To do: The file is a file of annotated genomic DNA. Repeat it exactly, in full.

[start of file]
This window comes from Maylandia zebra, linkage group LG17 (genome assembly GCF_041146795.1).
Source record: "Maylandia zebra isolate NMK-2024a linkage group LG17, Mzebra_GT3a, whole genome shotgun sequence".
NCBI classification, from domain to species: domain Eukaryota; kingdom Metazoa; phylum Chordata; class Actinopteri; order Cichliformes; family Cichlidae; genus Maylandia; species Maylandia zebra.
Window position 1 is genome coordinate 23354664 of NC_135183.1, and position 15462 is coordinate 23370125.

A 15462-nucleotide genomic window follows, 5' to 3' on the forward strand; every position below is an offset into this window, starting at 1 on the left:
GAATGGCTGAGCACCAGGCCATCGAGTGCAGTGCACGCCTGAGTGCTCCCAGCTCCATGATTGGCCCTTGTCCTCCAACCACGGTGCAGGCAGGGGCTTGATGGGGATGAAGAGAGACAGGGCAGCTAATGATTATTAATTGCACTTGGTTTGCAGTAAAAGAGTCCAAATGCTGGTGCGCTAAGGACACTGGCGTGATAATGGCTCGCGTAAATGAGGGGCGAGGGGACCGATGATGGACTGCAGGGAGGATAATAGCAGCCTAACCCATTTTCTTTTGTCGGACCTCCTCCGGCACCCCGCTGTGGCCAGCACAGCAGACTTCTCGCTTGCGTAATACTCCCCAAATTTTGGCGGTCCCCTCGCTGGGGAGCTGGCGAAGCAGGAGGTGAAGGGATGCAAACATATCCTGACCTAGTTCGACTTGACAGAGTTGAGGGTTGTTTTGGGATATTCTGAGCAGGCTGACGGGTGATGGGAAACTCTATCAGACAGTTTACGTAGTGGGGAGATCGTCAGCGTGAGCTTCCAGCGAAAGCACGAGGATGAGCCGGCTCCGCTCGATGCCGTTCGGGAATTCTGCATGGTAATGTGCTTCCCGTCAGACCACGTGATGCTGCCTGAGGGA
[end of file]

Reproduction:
This window comes from Maylandia zebra, linkage group LG17 (genome assembly GCF_041146795.1).
Source record: "Maylandia zebra isolate NMK-2024a linkage group LG17, Mzebra_GT3a, whole genome shotgun sequence".
NCBI classification, from domain to species: domain Eukaryota; kingdom Metazoa; phylum Chordata; class Actinopteri; order Cichliformes; family Cichlidae; genus Maylandia; species Maylandia zebra.
Window position 1 is genome coordinate 23354664 of NC_135183.1, and position 15462 is coordinate 23370125.

A 15462-nucleotide genomic window follows, 5' to 3' on the forward strand; every position below is an offset into this window, starting at 1 on the left:
GAATGGCTGAGCACCAGGCCATCGAGTGCAGTGCACGCCTGAGTGCTCCCAGCTCCATGATTGGCCCTTGTCCTCCAACCACGGTGCAGGCAGGGGCTTGATGGGGATGAAGAGAGACAGGGCAGCTAATGATTATTAATTGCACTTGGTTTGCAGTAAAAGAGTCCAAATGCTGGTGCGCTAAGGACACTGGCGTGATAATGGCTCGCGTAAATGAGGGGCGAGGGGACCGATGATGGACTGCAGGGAGGATAATAGCAGCCTAACCCATTTTCTTTTGTCGGACCTCCTCCGGCACCCCGCTGTGGCCAGCACAGCAGACTTCTCGCTTGCGTAATACTCCCCAAATTTTGGCGGTCCCCTCGCTGGGGAGCTGGCGAAGCAGGAGGTGAAGGGATGCAAACATATCCTGACCTAGTTCGACTTGACAGAGTTGAGGGTTGTTTTGGGATATTCTGAGCAGGCTGACGGGTGATGGGAAACTCTATCAGACAGTTTACGTAGTGGGGAGATCGTCAGCGTGAGCTTCCAGCGAAAGCACGAGGATGAGCCGGCTCCGCTCGATGCCGTTCGGGAATTCTGCATGGTAATGTGCTTCCCGTCAGACCACGTGATGCTGCCTGAGGGA